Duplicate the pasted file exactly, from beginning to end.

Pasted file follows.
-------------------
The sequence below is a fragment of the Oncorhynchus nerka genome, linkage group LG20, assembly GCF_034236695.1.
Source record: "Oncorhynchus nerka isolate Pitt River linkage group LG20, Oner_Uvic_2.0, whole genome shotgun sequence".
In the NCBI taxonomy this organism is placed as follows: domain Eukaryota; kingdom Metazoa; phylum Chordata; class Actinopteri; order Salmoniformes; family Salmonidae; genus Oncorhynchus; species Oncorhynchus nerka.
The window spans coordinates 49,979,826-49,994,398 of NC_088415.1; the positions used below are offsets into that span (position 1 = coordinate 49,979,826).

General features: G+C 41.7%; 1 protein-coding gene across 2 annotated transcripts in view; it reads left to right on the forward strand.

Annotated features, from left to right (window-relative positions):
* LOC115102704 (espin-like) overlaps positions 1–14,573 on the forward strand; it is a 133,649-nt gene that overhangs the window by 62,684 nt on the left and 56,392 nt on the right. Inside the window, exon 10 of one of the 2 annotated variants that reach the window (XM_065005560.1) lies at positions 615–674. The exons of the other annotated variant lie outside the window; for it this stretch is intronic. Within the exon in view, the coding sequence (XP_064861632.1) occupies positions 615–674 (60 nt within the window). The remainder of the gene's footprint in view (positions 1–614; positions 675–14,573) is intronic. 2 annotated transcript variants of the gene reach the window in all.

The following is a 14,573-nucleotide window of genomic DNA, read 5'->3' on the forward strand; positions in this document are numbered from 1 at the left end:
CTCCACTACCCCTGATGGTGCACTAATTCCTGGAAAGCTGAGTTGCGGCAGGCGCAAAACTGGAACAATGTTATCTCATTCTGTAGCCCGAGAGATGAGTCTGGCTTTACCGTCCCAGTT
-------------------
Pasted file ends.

The sequence below is a fragment of the Oncorhynchus nerka genome, linkage group LG20, assembly GCF_034236695.1.
Source record: "Oncorhynchus nerka isolate Pitt River linkage group LG20, Oner_Uvic_2.0, whole genome shotgun sequence".
In the NCBI taxonomy this organism is placed as follows: domain Eukaryota; kingdom Metazoa; phylum Chordata; class Actinopteri; order Salmoniformes; family Salmonidae; genus Oncorhynchus; species Oncorhynchus nerka.
The window spans coordinates 49,979,826-49,994,398 of NC_088415.1; the positions used below are offsets into that span (position 1 = coordinate 49,979,826).

General features: G+C 41.7%; 1 protein-coding gene across 2 annotated transcripts in view; it reads left to right on the forward strand.

Annotated features, from left to right (window-relative positions):
* LOC115102704 (espin-like) overlaps positions 1–14,573 on the forward strand; it is a 133,649-nt gene that overhangs the window by 62,684 nt on the left and 56,392 nt on the right. Inside the window, exon 10 of one of the 2 annotated variants that reach the window (XM_065005560.1) lies at positions 615–674. The exons of the other annotated variant lie outside the window; for it this stretch is intronic. Within the exon in view, the coding sequence (XP_064861632.1) occupies positions 615–674 (60 nt within the window). The remainder of the gene's footprint in view (positions 1–614; positions 675–14,573) is intronic. 2 annotated transcript variants of the gene reach the window in all.

The following is a 14,573-nucleotide window of genomic DNA, read 5'->3' on the forward strand; positions in this document are numbered from 1 at the left end:
CTCCACTACCCCTGATGGTGCACTAATTCCTGGAAAGCTGAGTTGCGGCAGGCGCAAAACTGGAACAATGTTATCTCATTCTGTAGCCCGAGAGATGAGTCTGGCTTTACCGTCCCAGTT